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What don’t I want in Matt Nagy’s successor? Let me count the nays

The Bears fired their head coach, who stumbled often in four seasons.

The Bears have moved on from coach Matt Nagy after four seasons and no playoff victories.
The Bears have moved on from coach Matt Nagy after four seasons and no playoff victories.
Jonathan Daniel/Getty Images

Due to a massive amount of scar tissue, I’m mentally incapable of telling you what I want in the Bears’ next head coach. However, I can tell you what I don’t want in Matt Nagy’s successor. This is based on four years of him, too many years of Bears ridiculousness, the cumulative effects of listening to that excruciating air-raid siren at Soldier Field and one afternoon of fourth-down lunacy.

  1. I don’t want anyone who is nice. Nagy has been described as nice more often than Tom Hanks has. FOX announcers did it again Sunday in what was Nagy’s last game as Bears coach, a 31-17 loss in Minnesota. I don’t want Tom Hanks as the next coach. But if the Bears do hire him — and I’m not ruling out that possibility, given the organization’s football acumen — I want Aaron Rodgers as his quarterback, Matt LaFleur as his offensive coordinator and Bill Belichick as his defensive coordinator.
  2. I don’t want anyone who would think of calling a pass play on fourth-and-goal from the 1-yard line with so-so Andy Dalton at quarterback and powerful David Montgomery at running back. That’s what Nagy did in the third quarter Sunday with his team leading 14-10. Dalton was sacked for a 15-yard loss. The failure went well with the two other times the Vikings sacked Dalton on fourth down. It also paired nicely with the pick-six Dalton threw on a fourth-and-one. Here was the story of a head-scratching head-coaching career.
  3. I don’t want anyone who mentions the importance of team “culture.’’ In fact, I’ll pay the next coach good money to declare in his introductory press conference that culture is a business-school buzzword uttered by dimwitted, cookie-cutter executives without an original thought in their heads. The Bears’ “culture’’ finished 6-11 this season.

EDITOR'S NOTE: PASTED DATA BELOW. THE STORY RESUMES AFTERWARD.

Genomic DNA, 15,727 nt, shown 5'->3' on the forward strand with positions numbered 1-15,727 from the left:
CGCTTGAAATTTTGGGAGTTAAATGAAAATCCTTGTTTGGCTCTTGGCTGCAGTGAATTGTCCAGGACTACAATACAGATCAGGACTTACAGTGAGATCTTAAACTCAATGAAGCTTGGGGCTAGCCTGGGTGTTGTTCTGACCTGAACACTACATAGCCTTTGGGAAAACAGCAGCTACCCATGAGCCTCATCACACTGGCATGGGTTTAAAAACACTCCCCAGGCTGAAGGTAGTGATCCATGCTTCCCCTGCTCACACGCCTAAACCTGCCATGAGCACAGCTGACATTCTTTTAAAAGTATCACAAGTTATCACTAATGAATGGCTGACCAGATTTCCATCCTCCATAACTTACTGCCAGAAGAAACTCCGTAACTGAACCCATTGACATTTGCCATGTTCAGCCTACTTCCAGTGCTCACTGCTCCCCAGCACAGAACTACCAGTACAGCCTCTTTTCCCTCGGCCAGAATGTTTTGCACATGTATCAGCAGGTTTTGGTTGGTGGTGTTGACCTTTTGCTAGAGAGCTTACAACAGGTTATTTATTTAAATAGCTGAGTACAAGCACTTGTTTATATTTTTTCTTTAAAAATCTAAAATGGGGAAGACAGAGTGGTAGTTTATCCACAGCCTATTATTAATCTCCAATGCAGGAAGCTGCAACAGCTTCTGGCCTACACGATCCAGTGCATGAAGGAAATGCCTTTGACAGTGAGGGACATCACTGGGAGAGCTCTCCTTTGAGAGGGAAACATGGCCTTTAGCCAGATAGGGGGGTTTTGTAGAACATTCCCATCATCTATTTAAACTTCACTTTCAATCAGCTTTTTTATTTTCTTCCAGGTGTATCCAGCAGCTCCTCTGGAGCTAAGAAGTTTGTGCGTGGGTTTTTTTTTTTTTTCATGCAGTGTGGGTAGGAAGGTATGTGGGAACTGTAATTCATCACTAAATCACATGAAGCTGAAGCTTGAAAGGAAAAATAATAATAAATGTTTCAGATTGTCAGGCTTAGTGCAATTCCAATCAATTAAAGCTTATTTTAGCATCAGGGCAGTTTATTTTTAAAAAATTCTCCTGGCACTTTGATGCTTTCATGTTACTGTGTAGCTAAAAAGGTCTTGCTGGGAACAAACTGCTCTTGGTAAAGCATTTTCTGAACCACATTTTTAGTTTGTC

4. I don’t want anyone who acts as if a plague of pre-snap penalties are a couple of overdue library books.
  5. I don’t want anyone who thinks a teeny visor and a shaved head are a good idea.
  6. I don’t want anyone whose previous title was offensive coordinator despite not being an actual offensive coordinator. Nagy was the Chiefs OC when the Bears hired him in 2018, but he had called plays for only six games. If you want me to say he was an offensive coordinator under Kansas City coach Andy Reid, then I want my title to be Grand Duke, Viscount or Caesar.
  7. I don’t want anyone who will come in and immediately call quarterback Justin Fields “special.’’ Nagy did that with Mitch Trubisky, in the face of very little evidence of specialness and growing suspicions of mediocrity. That’s not to say, at least yet, that Fields is Trubisky, but a new coach pumping up the young quarterback to Thanksgiving Day parade balloon proportions serves no one.
  8. I don’t want anyone who gushes about the general manager in ways that give you the impression that they should get a room. Nagy gushed about GM Ryan Pace in his first press conference, and Pace made goo-goo eyes back at him. My biggest fear these days, aside from an invasion of killer clowns, is that Pace will retain his job. He’s had one winning season and no postseason victories in seven years.
  9. I don’t want anyone who thinks that winning a regular-season game is worthy of a ticker-tape parade. Nagy was completely on board with “Club Dub,’’ the strobe-lighted, music-blasting party that came after each Bears’ victory. Beating the Lions should never be reason for celebration.
  10. I don’t want anyone who, for a short period, can successfully call a few trick plays but hasn’t the foggiest how to design an offense for the long haul.
  11. I don’t want anyone who reminds us weekly that his players care. That’s been Nagy’s message for most of this miserable season, as if caring about one’s job were the equivalent of pulling a sword from a stone.
  12. I don’t want anyone who thinks the Bears’ long history is what’s important about the Bears. Every three or four years, the McCaskeys unveil a new coach who can’t stop talking about the franchise’s tradition, because he knows that’s what ownership wants. You can read about the team’s only Super Bowl title in the Dead Sea Scrolls. The NFL is about winning NOW. So are Bears fans.
  13. I don’t want anyone who thinks the Bears are in fine shape. They need a coach who sees a messed-up organization in desperate need of a few thousand volts of electricity.
  14. I don’t want anyone who says, “There’s a good thing going here right now,’’ after a 6-11 season, as Nagy did after Sunday’s game.
  15. I don’t want anyone who has even the slightest idea of what “Be You” means. Maybe that should have been No. 1.